I’m in Consett which is a really cool and interesting place in some ways. Northumberland’s over that way, Newcastle is just over there and Durham’s there so there are always really cool things going on. Even in Consett, a youth club music group was really important to me. I know a lot of people are really influenced by nature and being on the open moors but I’m not directly influenced by landscapes. For me, it’s more connecting with people that inspires me and connecting with stories, I suppose. There’s also a massive history of mining and industrial labour round me and, going back, that’s in my family so I connect particularly to that. So I tend to do a lot of songs about North East industrial experiences.
We adore your interpretation of Oxford City. What influenced this and your sound choices on the track?
Oxford City is one of those songs I was talking about where I read it and although it’s very, very old, it’s still relevant today. To be honest, I’ve got a really intuitive way of working and I don’t record my process. I don’t set out to do certain things so a lot of the time I’m so caught up in the flow of creating that I almost don’t know how it happened. But with this, I wanted the lyrics to be completely front and centre because they’re the soul of the song and hold the message of the song and the thing that connects the song with both the past and the present—even the future, I would say.
I focused first on the vocals and wanted to harmonise those. I wanted it to be a really powerful and full song so I wanted there to be a big synth or bass element to it. I also decided to put some percussion in—it’s actually me tapping on a book. So there’s this percussion that’s weirdly stumbling and ticking along because that goes in 5 when the rest of the track is in 3—I wanted that to be like a push and pull, I suppose. The fiddle line wasn’t actually written originally for Oxford City. When I wrote it I was feeling quite upset, disconnected and helpless, and there’s a darkness to the melody that’s got the same energy—almost a helplessness and a really powerful, heavy and dark significance—so that’s why I married them together.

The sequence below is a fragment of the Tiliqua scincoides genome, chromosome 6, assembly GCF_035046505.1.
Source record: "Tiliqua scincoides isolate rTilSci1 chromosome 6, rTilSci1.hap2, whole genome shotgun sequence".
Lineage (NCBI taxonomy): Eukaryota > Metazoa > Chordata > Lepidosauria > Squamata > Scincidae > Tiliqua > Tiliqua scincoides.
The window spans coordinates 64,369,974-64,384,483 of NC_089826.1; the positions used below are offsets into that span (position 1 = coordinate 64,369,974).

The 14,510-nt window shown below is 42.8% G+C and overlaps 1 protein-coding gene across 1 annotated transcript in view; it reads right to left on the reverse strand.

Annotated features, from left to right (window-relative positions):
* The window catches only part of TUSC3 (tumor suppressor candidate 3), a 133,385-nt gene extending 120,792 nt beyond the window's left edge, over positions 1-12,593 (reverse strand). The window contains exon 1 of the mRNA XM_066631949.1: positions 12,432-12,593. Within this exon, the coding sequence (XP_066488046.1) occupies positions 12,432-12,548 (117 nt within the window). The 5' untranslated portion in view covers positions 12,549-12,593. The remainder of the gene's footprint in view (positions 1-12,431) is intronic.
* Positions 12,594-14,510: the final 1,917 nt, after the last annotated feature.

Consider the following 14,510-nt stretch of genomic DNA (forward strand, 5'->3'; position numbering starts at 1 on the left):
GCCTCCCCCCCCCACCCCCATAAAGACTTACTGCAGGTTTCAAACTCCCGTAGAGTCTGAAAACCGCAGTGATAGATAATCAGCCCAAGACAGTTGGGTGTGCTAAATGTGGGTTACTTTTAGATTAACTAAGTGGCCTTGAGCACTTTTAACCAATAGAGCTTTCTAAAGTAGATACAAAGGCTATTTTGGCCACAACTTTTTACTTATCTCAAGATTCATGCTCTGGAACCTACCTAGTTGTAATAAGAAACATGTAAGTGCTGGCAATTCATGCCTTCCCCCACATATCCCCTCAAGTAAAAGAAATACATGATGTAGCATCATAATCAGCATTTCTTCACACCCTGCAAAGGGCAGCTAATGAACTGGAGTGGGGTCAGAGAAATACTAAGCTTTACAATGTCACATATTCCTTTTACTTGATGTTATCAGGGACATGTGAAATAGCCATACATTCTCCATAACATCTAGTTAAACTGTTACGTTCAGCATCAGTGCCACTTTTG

From winning the Christian Raphael Prize earlier this year, to rave reviews of every performance, you’re only moving from strength to strength. What’s been your personal highlight of the year so far?
So much has happened. I’ve been working very hard and meeting loads of wonderful people and having such amazing experiences like winning the Christian Raphael Prize at Cambridge Folk Festival. Every gig and connecting with every audience is incredible. But my highlight that I’m majorly excited about is being on Later… with Jools Holland which I didn’t see coming this year but is so cool and it was an incredible experience. I’m just really proud because it’s a show that I love and always has amazing musicians on. So being on that… I’m happy now for the year!
What’s next for you as an artist and where do you see yourself this time next year?
At the minute, I’m about to step into another writing phase, making more music so I’ve got more to share with audiences and with listeners. So I’m about to squirrel away for the autumn. I’ve also got my new EP which is out on the 3 November—my first EP, so that’s a huge thing for me. Just sharing more music with audiences really—that’s such a special thing for me.
We can’t wait to see you perform at St George’s! What can audiences expect from you?
Connecting with people and sharing some beautiful thoughts and beautiful things. Giving people something special and something to think about is what I aim to do. Also, continuing to create something new. It happens quite often after a gig that someone says they’ve never heard anything like that before in my life which is amazing!
If you could choose one dessert island track, what would it be?
Loading by James Blake. I could have a little dance around in the sand as I’m going slightly mad and enjoy the music!
Words by Louise Goodger